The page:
Hustle or Bustle: The Story of Laura Evans’ Hip Form
History Colorado has been collecting, preserving, and interpreting our state’s history for 140 years. Our first collections were stored in a rented room at the Glenarm Hotel—the building that served as the state capitol in 1879. Obviously, we’ve outgrown the Glenarm and three other locations since that time. We now manage more than 15 million photographs, documents, and artifacts. Considering the number of moves we’ve made, the number of sites and storage facilities statewide that we maintain, and the evolution of the documentation and tracking process—from cursive ledger book entries to typewritten catalog cards to computer database records—it is not surprising that an occasional artifact (or a box of them) has been separated from its provenance.
Several months ago I reviewed a box of artifacts that had been found in collections storage. None of the objects were tagged or marked with an accession number, meaning they were effectively separated from their provenance. Provenance is an object’s record of ownership—its guide to authenticity and story. Without provenance artifacts are often difficult to interpret. Sometimes curators have to decide if artifacts belong in the permanent collection, or if not where to find an appropriate home for them.
In this particular box I found, among other things, two American Legion garrison caps, two pairs of wire-rim eyeglasses, a miniature Confederate flag, a pair of garters, a packaged silicon birth control device that I will leave to your imagination to envision, and a woman’s bustle. Several things about the bustle caught my attention. For one, although almost unreadable, it had a name on it. Who puts their name on their undergarments unless they’re going to summer camp or a nursing home? More strange was the worn dishtowel sewn on its upper side forming an extra compartment, presumably for additional padding. The stitching was very crude and looked to have been done hastily. One seam had separated leaving the pouch flat and empty.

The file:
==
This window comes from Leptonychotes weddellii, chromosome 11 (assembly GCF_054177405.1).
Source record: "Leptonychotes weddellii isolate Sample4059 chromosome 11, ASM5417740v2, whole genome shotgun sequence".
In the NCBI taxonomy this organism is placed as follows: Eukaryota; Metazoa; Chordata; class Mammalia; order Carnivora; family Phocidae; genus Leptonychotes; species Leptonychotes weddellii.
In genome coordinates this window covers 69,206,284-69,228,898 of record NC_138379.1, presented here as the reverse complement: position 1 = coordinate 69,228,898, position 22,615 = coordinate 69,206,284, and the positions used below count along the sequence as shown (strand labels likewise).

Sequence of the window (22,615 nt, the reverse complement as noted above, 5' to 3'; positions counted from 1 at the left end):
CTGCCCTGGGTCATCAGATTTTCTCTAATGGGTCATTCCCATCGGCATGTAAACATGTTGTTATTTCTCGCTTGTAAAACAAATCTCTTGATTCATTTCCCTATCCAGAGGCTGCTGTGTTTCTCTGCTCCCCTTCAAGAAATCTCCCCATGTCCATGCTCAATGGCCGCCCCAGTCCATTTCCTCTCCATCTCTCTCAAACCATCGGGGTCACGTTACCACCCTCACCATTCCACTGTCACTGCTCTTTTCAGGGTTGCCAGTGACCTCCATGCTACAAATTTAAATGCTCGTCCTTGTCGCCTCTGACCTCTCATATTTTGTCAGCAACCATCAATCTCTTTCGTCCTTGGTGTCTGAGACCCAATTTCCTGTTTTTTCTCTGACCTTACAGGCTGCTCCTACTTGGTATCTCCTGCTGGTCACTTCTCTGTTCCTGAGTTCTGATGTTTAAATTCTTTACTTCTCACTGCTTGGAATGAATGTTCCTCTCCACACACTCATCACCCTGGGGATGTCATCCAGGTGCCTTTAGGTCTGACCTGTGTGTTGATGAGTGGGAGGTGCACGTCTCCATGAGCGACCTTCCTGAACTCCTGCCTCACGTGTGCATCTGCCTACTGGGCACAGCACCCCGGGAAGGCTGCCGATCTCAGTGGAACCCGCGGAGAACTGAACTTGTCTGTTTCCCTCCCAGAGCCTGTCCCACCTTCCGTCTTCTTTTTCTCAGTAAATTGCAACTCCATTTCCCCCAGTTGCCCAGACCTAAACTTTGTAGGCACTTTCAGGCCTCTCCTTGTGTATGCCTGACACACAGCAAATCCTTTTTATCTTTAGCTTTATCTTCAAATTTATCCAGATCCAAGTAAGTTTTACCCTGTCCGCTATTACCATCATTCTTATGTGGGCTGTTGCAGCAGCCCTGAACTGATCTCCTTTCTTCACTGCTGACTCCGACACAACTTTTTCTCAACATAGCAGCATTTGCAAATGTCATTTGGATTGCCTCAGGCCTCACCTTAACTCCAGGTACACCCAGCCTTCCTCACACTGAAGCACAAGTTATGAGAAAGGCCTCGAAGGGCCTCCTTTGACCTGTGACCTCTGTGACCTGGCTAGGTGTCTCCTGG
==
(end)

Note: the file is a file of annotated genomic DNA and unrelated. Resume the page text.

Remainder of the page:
In addition to those objects, at the bottom of the box, was an envelope containing U.S. military shoulder patches, none of which we need without the stories of the soldiers who wore them. Scribbled across the front of the envelope were the words Found in the personal effects of Laura Evans. This turned out to be an important clue. The notation helped to decipher the chicken-scratch on the bustle. It was the same name: Laura Evans. The combination of these two inscriptions would lead to a wild story of Colorado’s past.